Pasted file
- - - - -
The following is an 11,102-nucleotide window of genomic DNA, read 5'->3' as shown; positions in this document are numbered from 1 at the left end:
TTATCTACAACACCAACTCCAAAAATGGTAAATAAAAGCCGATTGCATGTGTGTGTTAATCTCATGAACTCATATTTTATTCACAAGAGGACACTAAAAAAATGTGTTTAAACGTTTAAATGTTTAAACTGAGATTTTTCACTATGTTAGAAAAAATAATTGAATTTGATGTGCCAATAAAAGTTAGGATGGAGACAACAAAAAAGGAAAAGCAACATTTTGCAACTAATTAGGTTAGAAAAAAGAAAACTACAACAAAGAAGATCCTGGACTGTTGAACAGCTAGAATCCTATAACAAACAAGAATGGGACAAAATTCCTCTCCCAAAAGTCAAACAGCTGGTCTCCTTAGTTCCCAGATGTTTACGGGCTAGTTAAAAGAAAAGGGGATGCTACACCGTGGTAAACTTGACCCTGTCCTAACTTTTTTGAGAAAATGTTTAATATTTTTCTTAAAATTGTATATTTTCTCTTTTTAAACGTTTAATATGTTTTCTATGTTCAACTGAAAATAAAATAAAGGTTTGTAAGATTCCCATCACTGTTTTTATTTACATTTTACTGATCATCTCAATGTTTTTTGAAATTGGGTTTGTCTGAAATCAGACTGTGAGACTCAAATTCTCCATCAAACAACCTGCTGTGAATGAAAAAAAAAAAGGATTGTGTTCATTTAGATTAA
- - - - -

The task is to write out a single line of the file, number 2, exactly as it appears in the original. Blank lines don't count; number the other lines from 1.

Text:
TTATCTACAACACCAACTCCAAAAATGGTAAATAAAAGCCGATTGCATGTGTGTGTTAATCTCATGAACTCATATTTTATTCACAAGAGGACACTAAAAAAATGTGTTTAAACGTTTAAATGTTTAAACTGAGATTTTTCACTATGTTAGAAAAAATAATTGAATTTGATGTGCCAATAAAAGTTAGGATGGAGACAACAAAAAAGGAAAAGCAACATTTTGCAACTAATTAGGTTAGAAAAAAGAAAACTACAACAAAGAAGATCCTGGACTGTTGAACAGCTAGAATCCTATAACAAACAAGAATGGGACAAAATTCCTCTCCCAAAAGTCAAACAGCTGGTCTCCTTAGTTCCCAGATGTTTACGGGCTAGTTAAAAGAAAAGGGGATGCTACACCGTGGTAAACTTGACCCTGTCCTAACTTTTTTGAGAAAATGTTTAATATTTTTCTTAAAATTGTATATTTTCTCTTTTTAAACGTTTAATATGTTTTCTATGTTCAACTGAAAATAAAATAAAGGTTTGTAAGATTCCCATCACTGTTTTTATTTACATTTTACTGATCATCTCAATGTTTTTTGAAATTGGGTTTGTCTGAAATCAGACTGTGAGACTCAAATTCTCCATCAAACAACCTGCTGTGAATGAAAAAAAAAAAGGATTGTGTTCATTTAGATTAA